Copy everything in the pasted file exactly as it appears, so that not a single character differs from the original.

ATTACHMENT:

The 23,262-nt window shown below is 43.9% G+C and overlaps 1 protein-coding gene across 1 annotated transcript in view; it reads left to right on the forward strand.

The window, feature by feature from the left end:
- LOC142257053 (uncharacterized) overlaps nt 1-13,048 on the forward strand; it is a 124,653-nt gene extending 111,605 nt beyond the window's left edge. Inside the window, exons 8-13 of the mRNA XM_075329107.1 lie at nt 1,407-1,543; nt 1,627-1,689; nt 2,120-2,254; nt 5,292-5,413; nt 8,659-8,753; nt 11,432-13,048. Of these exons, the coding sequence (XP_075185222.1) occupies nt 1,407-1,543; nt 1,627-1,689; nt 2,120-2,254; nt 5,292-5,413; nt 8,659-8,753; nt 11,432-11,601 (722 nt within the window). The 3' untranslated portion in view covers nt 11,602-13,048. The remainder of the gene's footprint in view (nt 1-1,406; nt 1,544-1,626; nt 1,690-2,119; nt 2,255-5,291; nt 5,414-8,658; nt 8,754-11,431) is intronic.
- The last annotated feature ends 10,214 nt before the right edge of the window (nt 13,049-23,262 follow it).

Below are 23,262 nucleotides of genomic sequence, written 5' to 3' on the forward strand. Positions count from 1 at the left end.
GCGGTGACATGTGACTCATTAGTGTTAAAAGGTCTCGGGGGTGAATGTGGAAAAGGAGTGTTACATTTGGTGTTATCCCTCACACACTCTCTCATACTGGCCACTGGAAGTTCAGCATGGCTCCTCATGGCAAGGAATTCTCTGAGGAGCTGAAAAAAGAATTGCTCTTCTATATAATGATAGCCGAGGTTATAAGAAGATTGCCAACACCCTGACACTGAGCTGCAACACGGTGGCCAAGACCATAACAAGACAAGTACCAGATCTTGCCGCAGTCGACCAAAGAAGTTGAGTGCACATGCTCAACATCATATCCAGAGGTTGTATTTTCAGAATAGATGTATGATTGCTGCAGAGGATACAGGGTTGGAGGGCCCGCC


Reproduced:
The 23,262-nt window shown below is 43.9% G+C and overlaps 1 protein-coding gene across 1 annotated transcript in view; it reads left to right on the forward strand.

The window, feature by feature from the left end:
- LOC142257053 (uncharacterized) overlaps nt 1-13,048 on the forward strand; it is a 124,653-nt gene extending 111,605 nt beyond the window's left edge. Inside the window, exons 8-13 of the mRNA XM_075329107.1 lie at nt 1,407-1,543; nt 1,627-1,689; nt 2,120-2,254; nt 5,292-5,413; nt 8,659-8,753; nt 11,432-13,048. Of these exons, the coding sequence (XP_075185222.1) occupies nt 1,407-1,543; nt 1,627-1,689; nt 2,120-2,254; nt 5,292-5,413; nt 8,659-8,753; nt 11,432-11,601 (722 nt within the window). The 3' untranslated portion in view covers nt 11,602-13,048. The remainder of the gene's footprint in view (nt 1-1,406; nt 1,544-1,626; nt 1,690-2,119; nt 2,255-5,291; nt 5,414-8,658; nt 8,754-11,431) is intronic.
- The last annotated feature ends 10,214 nt before the right edge of the window (nt 13,049-23,262 follow it).

Below are 23,262 nucleotides of genomic sequence, written 5' to 3' on the forward strand. Positions count from 1 at the left end.
GCGGTGACATGTGACTCATTAGTGTTAAAAGGTCTCGGGGGTGAATGTGGAAAAGGAGTGTTACATTTGGTGTTATCCCTCACACACTCTCTCATACTGGCCACTGGAAGTTCAGCATGGCTCCTCATGGCAAGGAATTCTCTGAGGAGCTGAAAAAAGAATTGCTCTTCTATATAATGATAGCCGAGGTTATAAGAAGATTGCCAACACCCTGACACTGAGCTGCAACACGGTGGCCAAGACCATAACAAGACAAGTACCAGATCTTGCCGCAGTCGACCAAAGAAGTTGAGTGCACATGCTCAACATCATATCCAGAGGTTGTATTTTCAGAATAGATGTATGATTGCTGCAGAGGATACAGGGTTGGAGGGCCCGCC